Cool winter weather affects more than just your wardrobe and heating bill. Your body also experiences changes in energy levels, metabolism and even food preferences.
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Do you respond to bitter cold by skipping the gym and convincing yourself that you deserve a calorie intake to warm up and offset your discomfort? You are not alone.
But the cold truth is that no weather guarantees unhealthy eating habits. Just as you should not overdo ice cream during the summer dog days, you should not live on a solid diet with hot chocolate and hot cookies in the winter (no matter how tempting it sounds).
We asked some experts how to adapt our mindset and palates to winter.
“Winterizing your diet can be healthy – and tasty – if you add a few favorite foods in cold weather,” says registered dietitian Beth Czerwony, RD.
Healthy food to eat in winter
Not only are the following food options healthy, but did you know that they can boost your mood too? Psychologist Susan Albers, PsyD, adds her vitamin D-rich favorites to Czerwony’s recommendations below.
Local products can be hard to find when the cold weather hits. But root vegetables like beets, carrots and turnips can withstand the cold, so local farmers can supply fresh produce – and you can reap the benefits. Fry carrots for a boost of beta-carotene, or cook turnips for vitamins C and A.
Vitamin D rich foods
“Vitamin D-rich foods are the most important foods you should consider adding to your menu during the winter months. People who eat more emotionally during the fall have been shown to have lower levels of vitamin D, which is associated with more anxiety and depression, ”explains Dr. Albers.
She says a good source of vitamin D is shitake mushrooms. Other good options include salmon, egg yolks, fortified cereals, milk and red meat.
Oatmeal is much more than just a convenient breakfast food; it also provides nutrients that are essential in the winter. Oatmeal can be changed by adding hot spices like cinnamon, cardamom and nutmeg without adding calories, fat, sugar or salt. And oatmeal is high in zinc (important for proper immune function) and soluble fiber (associated with heart health). Although instant oatmeal is more convenient, it is a little more expensive. To eat healthy on a budget, go with old-fashioned oats.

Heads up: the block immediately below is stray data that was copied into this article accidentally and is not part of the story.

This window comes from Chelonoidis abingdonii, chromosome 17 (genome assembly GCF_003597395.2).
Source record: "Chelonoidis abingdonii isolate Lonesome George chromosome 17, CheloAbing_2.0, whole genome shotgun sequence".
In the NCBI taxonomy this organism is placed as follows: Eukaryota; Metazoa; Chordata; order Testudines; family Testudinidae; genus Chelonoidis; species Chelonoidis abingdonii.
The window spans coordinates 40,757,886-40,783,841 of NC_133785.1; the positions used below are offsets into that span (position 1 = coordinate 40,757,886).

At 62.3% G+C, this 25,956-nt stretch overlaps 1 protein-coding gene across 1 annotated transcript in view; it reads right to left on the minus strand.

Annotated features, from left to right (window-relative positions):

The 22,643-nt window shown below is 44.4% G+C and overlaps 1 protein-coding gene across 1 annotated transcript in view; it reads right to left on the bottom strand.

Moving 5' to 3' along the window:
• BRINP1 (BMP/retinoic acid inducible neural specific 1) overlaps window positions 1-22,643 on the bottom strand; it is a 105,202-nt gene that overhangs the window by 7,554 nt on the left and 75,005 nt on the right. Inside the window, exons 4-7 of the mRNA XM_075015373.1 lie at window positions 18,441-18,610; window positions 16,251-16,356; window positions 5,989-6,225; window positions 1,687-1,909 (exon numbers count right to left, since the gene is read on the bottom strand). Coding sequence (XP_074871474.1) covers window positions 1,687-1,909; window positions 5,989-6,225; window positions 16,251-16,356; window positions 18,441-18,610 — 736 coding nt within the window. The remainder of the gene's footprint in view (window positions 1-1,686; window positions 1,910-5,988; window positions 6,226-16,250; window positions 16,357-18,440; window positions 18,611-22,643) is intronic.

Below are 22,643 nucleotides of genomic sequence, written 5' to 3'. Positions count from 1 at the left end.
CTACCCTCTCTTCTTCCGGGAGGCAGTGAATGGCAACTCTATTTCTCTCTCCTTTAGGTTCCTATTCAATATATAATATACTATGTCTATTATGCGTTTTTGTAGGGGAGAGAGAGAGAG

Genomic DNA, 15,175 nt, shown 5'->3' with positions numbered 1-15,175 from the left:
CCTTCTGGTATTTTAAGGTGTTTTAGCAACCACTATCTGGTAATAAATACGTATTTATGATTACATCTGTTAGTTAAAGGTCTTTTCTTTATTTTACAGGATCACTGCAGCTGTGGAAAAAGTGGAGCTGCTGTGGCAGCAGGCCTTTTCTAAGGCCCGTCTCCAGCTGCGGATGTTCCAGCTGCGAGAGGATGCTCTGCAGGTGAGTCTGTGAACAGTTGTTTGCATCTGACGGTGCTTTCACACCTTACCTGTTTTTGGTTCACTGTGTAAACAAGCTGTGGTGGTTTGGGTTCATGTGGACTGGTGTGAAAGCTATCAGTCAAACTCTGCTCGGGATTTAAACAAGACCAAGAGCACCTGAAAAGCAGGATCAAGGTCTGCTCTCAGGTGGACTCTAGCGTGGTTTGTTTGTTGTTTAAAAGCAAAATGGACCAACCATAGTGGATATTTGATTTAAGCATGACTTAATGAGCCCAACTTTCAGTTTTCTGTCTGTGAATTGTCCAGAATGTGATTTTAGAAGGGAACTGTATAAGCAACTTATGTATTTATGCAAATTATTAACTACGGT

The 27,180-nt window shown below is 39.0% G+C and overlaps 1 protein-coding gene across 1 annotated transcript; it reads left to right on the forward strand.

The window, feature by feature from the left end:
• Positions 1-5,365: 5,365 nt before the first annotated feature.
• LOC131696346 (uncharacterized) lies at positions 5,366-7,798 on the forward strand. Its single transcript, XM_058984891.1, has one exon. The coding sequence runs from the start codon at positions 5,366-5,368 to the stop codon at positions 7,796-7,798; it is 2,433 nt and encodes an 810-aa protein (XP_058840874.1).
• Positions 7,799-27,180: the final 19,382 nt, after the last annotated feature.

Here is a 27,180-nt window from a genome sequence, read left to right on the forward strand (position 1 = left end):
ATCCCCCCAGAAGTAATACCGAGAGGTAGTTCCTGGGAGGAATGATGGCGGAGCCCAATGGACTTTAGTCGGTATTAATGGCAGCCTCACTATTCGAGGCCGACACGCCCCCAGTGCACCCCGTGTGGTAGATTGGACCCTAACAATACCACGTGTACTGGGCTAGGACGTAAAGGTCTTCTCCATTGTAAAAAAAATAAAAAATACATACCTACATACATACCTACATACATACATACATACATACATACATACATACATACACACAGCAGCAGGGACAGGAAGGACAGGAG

Soup is the perfect food for the winter – as long as you keep cream, salt and beef. Look for soup recipes that require chicken broth, vegetable broth or water as a base and include a lot of vegetables. Adding canned or dried beans or lentils to your soup adds fat-free protein, as well as much-needed fiber. Protein and fiber both suppress your appetite by slowing down digestion and controlling blood sugar, which can help control hunger and boost mood. Put your soup together with a side of 100% whole grain biscuits to also get a dose of cereal.
Cravings and emotional eating are also common at this time of year. Try to avoid snatching the sugary and processed snacks that can drag your mood down over time. Instead, Dr. recommends Alber’s sweet potatoes, beets and walnuts. Spicy roasted chickpeas are another alternative.
Immune boosting choices
Dr. Albers says that what you eat can not only affect your mood and sleep, but also your immune system.
“One of the best things you can do to help your immune system and boost your mood is to add foods that are high in vitamin C. These are foods like citrus fruits, oranges, mangoes, lemons, kiwis, but they exist. also in broccoli, peppers and strawberries, ”she advises.
Spicy tuna roll
For a surprising alternative to typical comfort foods – often filled with fat and sugar – try sushi. Choose rolls lined with tuna or salmon. Both are good sources of vitamin D. During the winter months, when you have limited exposure to the sun, food sources for the bone-healthy vitamin become even more essential. Vitamin D deficiency is associated with decreased growth, weakening of your bones and even risk of heart disease.
Broccoli and cauliflower
Aside from getting flu shots and washing your hands regularly, these cruciferous vegetables can be your best defense against winter illnesses. Broccoli and cauliflower are both high in vitamin C, which is associated with improved immune function. If you can not find fresh versions, do not worry – frozen broccoli and cauliflower are just as nutritious.
Why it is important to eat healthy in the winter
Czerwony and Dr. Albers both agree that careful, healthy diet choices are helpful for a stress-free lifestyle. If you feel overwhelmed by revising your entire diet, take it one step at a time, or replace one snack at a time. And remember, the seasons change!